LONDON (Reuters) - Britain’s Queen Elizabeth has stripped veteran entertainer Rolf Harris of an honor she bestowed on him in 2006, basing the move on his conviction for child sex crimes last year, an official notice on Tuesday revealed.
Harris, a household name in his native Australia and adopted home Britain, was jailed for almost six years in July last year for repeatedly abusing young girls over decades when he was a much loved host on children’s television.
An announcement in the London Gazette, Britain’s official newspaper of record, said the royal award given to Harris, who had painted the queen’s portrait in 2005, had now been rescinded.
“The Queen has directed that the appointment of Rolf Harris to be a Commander of the Civil Division of the Most Excellent Order of the British Empire, dated 17 June 2006, shall be canceled and annulled and that his name shall be erased from the Register of the said Order,” the statement said.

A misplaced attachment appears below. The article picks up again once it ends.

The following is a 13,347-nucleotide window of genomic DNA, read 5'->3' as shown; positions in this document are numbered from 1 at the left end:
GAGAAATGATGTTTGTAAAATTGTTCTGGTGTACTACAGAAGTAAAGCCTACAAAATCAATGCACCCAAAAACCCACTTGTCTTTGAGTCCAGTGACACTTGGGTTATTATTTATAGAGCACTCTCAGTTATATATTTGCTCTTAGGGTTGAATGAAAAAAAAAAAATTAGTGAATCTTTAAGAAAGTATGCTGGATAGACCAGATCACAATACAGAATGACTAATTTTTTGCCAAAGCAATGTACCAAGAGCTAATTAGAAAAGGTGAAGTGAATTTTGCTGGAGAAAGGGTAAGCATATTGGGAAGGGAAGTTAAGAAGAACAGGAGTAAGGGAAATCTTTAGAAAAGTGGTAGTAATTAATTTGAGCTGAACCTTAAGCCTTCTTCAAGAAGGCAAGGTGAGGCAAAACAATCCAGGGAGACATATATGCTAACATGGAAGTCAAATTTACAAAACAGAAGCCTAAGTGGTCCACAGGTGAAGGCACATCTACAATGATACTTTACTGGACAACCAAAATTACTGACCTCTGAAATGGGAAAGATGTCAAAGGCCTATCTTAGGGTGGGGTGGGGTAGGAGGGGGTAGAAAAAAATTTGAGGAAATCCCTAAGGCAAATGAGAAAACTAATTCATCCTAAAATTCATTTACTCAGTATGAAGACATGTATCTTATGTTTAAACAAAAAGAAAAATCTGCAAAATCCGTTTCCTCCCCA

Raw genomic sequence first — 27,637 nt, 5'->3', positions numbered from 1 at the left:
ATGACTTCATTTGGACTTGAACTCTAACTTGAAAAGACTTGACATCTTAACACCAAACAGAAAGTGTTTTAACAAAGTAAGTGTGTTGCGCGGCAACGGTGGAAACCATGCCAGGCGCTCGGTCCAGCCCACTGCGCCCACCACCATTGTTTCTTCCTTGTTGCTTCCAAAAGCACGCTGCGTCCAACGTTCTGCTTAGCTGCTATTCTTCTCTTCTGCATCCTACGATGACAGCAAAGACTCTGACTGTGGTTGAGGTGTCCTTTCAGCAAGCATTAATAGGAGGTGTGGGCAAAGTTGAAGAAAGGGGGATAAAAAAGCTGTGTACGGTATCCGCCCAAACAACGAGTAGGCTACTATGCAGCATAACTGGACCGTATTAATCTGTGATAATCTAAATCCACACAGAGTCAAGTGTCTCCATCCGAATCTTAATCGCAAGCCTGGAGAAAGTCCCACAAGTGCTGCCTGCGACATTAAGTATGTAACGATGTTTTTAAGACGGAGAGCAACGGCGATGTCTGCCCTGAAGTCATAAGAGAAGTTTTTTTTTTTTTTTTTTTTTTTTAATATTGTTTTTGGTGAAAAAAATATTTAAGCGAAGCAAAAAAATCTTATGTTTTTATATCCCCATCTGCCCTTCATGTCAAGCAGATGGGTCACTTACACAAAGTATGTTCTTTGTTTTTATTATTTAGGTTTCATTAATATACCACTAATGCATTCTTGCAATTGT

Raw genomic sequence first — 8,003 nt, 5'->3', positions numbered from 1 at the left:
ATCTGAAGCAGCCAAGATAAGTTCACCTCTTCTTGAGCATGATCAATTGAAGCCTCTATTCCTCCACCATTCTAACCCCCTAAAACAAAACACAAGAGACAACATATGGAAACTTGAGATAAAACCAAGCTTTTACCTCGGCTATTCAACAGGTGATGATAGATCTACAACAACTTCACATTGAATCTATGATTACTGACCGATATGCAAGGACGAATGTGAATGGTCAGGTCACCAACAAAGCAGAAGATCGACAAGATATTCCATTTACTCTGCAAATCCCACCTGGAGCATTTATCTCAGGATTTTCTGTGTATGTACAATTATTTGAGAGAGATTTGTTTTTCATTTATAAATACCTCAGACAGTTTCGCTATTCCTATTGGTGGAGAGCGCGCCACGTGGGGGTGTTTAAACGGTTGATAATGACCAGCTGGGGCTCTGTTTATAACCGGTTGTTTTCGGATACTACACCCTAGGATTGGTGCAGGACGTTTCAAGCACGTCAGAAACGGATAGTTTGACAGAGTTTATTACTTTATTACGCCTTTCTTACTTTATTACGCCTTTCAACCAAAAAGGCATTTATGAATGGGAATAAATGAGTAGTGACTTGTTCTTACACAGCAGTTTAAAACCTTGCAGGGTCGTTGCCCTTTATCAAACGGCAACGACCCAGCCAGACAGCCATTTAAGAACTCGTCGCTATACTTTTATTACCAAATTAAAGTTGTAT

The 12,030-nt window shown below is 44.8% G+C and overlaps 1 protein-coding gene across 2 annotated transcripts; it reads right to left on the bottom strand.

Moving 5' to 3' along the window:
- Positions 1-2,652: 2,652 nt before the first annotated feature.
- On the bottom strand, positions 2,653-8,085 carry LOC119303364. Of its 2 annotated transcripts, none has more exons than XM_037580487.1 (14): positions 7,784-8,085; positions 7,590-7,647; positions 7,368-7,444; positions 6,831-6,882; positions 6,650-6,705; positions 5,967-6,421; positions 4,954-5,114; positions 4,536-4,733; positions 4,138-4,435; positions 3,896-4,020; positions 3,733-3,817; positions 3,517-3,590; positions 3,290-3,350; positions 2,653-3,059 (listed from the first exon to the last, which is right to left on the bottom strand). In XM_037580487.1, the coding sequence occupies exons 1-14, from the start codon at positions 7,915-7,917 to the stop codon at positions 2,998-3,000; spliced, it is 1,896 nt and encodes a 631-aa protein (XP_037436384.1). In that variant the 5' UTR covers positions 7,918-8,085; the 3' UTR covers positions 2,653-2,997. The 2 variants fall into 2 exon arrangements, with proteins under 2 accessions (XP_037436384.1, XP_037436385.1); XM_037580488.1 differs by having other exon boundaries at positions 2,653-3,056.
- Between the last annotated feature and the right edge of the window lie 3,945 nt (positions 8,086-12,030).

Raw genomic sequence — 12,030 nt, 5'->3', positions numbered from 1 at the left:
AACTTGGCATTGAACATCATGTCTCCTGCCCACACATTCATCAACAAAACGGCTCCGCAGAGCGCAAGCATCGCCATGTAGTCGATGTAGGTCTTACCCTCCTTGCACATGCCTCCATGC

Police and prosecutors said Harris, an artist and musician who first earned fame in the 1950s with the top 10 hit novelty song “Tie Me Kangaroo Down, Sport”, had used his fame to abuse girls for years.
He was the most high-profile figure to have been convicted of crimes since British police launched a major inquiry into celebrity sex crimes, following revelations three years ago that late BBC TV host Jimmy Savile had been a prolific child abuser.
Reporting by Michael Holden; Editing by Mark Heinrich